There is this weird thought process though I notice in some people, where they equate being told their opinion isn’t liked is the same as being told they aren’t allowed to hold said opinion.

        As if someone who holds the opposite opinion and expressing such, is “oppressing” them.

      • wind

        Where I come from, comments such as “Please shut up and go away/Your comment doesn’t belong here” sounds rather a lot like “being told they aren’t allowed to hold said opinion”.

        But hey, maybe that’s just how discourse goes these days. If North American politics is anything to go by, it seems like strongly telling off other person = courage of convictions, and moderate language = no convictions.

      • disqus_vBekJrf7g5

        I’m not disagreeing with his right to say it, I just don’t see how the plight of America’s Christian bakeries relates to Japan.

    • blondein_tokyo

      You actually agree with someone because he has great hair? And you must know that a lot of GLBT people disagree with Yianopolis. He’s not the Spokesgay, you know.

      Christian bakeries got themselves in trouble because they broke the law. Discrimination is illegal, you see.

      “Policing speech” usually means that the person said something bigoted, and then got pissed off that someone else told them off for it. Kind of like what I’m doing to you right now.

      You see, what is happening is that the tables are turning, and it’s no longer acceptable to say bigoted things about GLBT. Bigots once enjoyed support for their bigotry, but now that the support is disappearing rapidly, the bigots are whining that they can no longer say bigoted things with impunity.

      • skillet

        Milo has great hair and is very fashionable. I like the way he dresses, too. I like his style, even if I personally like cowboy hats and boots for myself.( I am more a creature of the hinterland.)

        But even more important, he says some things that need to be said. Because the left has a problem with intolerance and more than anybody, he knows how to get under their skin.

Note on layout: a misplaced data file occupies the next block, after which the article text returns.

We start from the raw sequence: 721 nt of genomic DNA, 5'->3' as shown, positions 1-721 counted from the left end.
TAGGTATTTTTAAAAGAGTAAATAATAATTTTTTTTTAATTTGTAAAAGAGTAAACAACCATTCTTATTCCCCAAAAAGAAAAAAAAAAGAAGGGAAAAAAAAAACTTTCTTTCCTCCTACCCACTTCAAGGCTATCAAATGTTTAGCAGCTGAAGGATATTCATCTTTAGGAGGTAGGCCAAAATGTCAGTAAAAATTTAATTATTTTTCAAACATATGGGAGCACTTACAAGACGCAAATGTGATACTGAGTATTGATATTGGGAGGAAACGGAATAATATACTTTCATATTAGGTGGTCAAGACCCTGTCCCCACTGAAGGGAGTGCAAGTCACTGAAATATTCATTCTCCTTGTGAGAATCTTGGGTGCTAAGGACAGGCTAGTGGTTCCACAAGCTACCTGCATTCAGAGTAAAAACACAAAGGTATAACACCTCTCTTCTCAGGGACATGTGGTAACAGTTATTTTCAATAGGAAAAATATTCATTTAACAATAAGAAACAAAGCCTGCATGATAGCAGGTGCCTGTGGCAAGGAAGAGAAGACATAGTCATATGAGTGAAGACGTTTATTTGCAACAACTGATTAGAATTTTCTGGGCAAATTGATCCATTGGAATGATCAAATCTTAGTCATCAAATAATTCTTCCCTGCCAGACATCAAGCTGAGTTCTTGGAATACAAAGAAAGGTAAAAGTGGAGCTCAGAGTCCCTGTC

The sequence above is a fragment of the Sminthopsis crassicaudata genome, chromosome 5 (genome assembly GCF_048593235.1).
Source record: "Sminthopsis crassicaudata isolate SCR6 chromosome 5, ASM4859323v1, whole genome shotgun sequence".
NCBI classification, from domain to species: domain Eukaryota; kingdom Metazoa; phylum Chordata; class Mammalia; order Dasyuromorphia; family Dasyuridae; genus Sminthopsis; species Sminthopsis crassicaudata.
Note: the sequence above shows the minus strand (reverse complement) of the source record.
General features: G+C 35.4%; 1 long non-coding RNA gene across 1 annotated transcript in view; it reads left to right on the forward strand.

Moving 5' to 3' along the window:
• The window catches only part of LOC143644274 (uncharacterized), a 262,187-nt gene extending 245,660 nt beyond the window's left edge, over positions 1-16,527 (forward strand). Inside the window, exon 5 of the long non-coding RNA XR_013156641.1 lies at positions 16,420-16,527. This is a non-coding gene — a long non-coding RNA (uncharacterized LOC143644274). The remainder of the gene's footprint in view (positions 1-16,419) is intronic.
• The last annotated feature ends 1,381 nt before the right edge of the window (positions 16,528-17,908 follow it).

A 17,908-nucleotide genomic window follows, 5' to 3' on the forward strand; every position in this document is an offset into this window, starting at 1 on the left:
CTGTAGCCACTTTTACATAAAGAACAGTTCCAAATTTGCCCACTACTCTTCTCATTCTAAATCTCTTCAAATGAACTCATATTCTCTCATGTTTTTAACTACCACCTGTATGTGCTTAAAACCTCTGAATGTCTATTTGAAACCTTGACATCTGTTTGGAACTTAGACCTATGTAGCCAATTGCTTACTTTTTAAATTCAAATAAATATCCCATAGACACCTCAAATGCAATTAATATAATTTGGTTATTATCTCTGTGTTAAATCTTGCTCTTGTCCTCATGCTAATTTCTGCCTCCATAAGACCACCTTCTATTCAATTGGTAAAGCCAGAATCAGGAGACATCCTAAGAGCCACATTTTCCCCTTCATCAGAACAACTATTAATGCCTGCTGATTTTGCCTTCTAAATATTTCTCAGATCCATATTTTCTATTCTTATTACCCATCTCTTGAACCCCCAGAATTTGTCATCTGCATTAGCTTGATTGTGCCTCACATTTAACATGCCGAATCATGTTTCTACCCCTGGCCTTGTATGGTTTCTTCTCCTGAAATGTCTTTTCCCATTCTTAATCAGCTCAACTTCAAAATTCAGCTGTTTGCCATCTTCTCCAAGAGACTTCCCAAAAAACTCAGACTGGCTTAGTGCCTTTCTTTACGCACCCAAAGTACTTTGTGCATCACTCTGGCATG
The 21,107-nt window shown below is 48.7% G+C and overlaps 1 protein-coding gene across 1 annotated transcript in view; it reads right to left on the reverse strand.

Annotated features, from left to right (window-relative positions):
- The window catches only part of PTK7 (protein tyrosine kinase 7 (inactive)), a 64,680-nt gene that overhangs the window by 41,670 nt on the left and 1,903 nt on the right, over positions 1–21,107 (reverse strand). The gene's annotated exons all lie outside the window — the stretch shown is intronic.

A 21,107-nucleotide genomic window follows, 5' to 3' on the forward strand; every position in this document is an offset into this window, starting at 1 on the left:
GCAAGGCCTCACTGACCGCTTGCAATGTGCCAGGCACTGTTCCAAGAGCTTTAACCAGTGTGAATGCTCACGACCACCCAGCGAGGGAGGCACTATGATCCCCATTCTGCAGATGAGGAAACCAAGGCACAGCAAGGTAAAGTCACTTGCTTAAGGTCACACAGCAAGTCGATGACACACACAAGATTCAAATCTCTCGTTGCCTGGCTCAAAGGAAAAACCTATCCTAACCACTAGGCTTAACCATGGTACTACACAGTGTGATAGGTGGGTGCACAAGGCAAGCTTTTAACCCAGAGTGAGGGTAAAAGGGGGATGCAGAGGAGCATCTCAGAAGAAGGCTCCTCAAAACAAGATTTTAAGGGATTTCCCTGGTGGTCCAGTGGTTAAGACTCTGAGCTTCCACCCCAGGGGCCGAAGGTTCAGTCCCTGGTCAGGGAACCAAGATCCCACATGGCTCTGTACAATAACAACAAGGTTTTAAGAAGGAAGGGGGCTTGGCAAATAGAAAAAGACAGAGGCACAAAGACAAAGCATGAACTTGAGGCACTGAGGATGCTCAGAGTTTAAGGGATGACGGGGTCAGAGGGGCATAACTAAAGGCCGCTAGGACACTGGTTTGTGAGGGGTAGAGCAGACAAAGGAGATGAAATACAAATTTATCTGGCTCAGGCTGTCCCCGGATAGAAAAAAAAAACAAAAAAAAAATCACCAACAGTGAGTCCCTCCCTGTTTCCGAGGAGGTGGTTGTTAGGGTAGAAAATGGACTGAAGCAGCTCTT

With pure logic. Plus, I think Milo is a good catholic. Even though I am personally not catholic because they are flirting with too many liberal and leftist positions under the current pope, it is good to see someone honor tradition.

        I personally like the Russian Orthodox Church. They honor Christian practices, but still provide a solid moral foundation for the socio-political culture that is helping Putin maintain the foundations of public morality and civil society.

        But I am not Eastern Orthodox either. All institutionalized religions have been inching toward materialism since the year 869 when the the church declared that we consist of not just body, soul and spirit but only body and soul.

        Once the spirit became estranged, it was only a matter of time until humans started the Darwinian descent into believing we are all monkeys. And more and more behaving like monkeys.

        And with leftist political lobbies cheering on the decadence and saying it is good to behave like monkeys.

        That’s why we have the loony left.The downward spiral began in 869 and has been accelerating at warp speed in recent years.

        Read your history and you will see I am 100 percent correct.

      • blondein_tokyo

        The left does not have a problem with intolerance. Like I said: it’s becoming less acceptable to say horrible things about LGBT. As a result, those who say horrible things are getting upset that they are now getting kickback.

        That isn’t intolerance; it’s progress.

      • skillet

        Read Huffpo. Where it is okay to demonize Southern while Christian cis-genders based on sexual preference, gender, race, religion.

        These leftist hypocrites.

        Left demands grovelling.

    • blondein_tokyo

      You actually agree with someone because he has great hair? And you must know that a lot of GLBT people disagree with Yianopolis. He’s not the Spokesgay, you know.

      Christian bakeries got themselves in trouble because they broke the law. Discrimination is illegal, you see.

      “Policing speech” usually means that the person said something bigoted, and then got pissed off that someone else told them off for it. Kind of like what I’m doing to you right now.

      You see, what is happening is that the tables are turning, and it’s no longer acceptable to say bigoted things about GLBT. Bigots once enjoyed support for their bigotry, but now that the support is disappearing rapidly, the bigots are whining that they can no longer say bigoted things with impunity.

  • blondein_tokyo

    I can’t help but think “who cares”? If people don’t want to have GLBT friends, but at the same time aren’t actively trying to harm GLBT people, I’m perfectly okay with that. You don’t have to be friends with someone in order to tolerate them. Just don’t do any harm – that shouldn’t be very difficult.
    Besides, who would WANT to be friends with someone whom they knew was only tolerating them? I can’t think of a single reason to be friends with someone who holds prejudices. I can tolerate them; but I won’t be friends with them. ;)

    • J.P. Bunny

      Agree, but would like to add “Why should anyone care?” “I really can’t be friends with you because of what you do in the privacy of your own bedroom.” No need for friends such as those.

    • Shiki Byakko

      Of course, just that when it is your employer or something like that you cannot chose people, and you will be discriminated.